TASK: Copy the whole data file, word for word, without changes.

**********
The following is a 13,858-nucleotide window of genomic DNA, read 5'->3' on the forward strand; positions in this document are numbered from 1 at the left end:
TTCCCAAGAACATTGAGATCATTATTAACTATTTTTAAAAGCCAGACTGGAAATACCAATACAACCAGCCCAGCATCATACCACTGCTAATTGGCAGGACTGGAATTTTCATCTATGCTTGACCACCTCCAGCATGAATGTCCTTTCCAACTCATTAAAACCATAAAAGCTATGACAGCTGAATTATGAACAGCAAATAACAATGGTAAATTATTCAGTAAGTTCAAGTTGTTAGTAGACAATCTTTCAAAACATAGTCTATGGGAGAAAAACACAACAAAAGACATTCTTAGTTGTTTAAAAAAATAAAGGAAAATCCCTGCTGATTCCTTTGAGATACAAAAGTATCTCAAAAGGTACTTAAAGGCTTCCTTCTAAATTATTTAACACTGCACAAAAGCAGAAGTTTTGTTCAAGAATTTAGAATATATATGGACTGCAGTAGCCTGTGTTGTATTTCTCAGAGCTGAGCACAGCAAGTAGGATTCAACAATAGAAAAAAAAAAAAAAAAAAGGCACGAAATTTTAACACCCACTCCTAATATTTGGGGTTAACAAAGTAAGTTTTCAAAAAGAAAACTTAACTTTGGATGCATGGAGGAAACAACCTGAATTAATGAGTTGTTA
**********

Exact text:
The following is a 13,858-nucleotide window of genomic DNA, read 5'->3' on the forward strand; positions in this document are numbered from 1 at the left end:
TTCCCAAGAACATTGAGATCATTATTAACTATTTTTAAAAGCCAGACTGGAAATACCAATACAACCAGCCCAGCATCATACCACTGCTAATTGGCAGGACTGGAATTTTCATCTATGCTTGACCACCTCCAGCATGAATGTCCTTTCCAACTCATTAAAACCATAAAAGCTATGACAGCTGAATTATGAACAGCAAATAACAATGGTAAATTATTCAGTAAGTTCAAGTTGTTAGTAGACAATCTTTCAAAACATAGTCTATGGGAGAAAAACACAACAAAAGACATTCTTAGTTGTTTAAAAAAATAAAGGAAAATCCCTGCTGATTCCTTTGAGATACAAAAGTATCTCAAAAGGTACTTAAAGGCTTCCTTCTAAATTATTTAACACTGCACAAAAGCAGAAGTTTTGTTCAAGAATTTAGAATATATATGGACTGCAGTAGCCTGTGTTGTATTTCTCAGAGCTGAGCACAGCAAGTAGGATTCAACAATAGAAAAAAAAAAAAAAAAAAGGCACGAAATTTTAACACCCACTCCTAATATTTGGGGTTAACAAAGTAAGTTTTCAAAAAGAAAACTTAACTTTGGATGCATGGAGGAAACAACCTGAATTAATGAGTTGTTA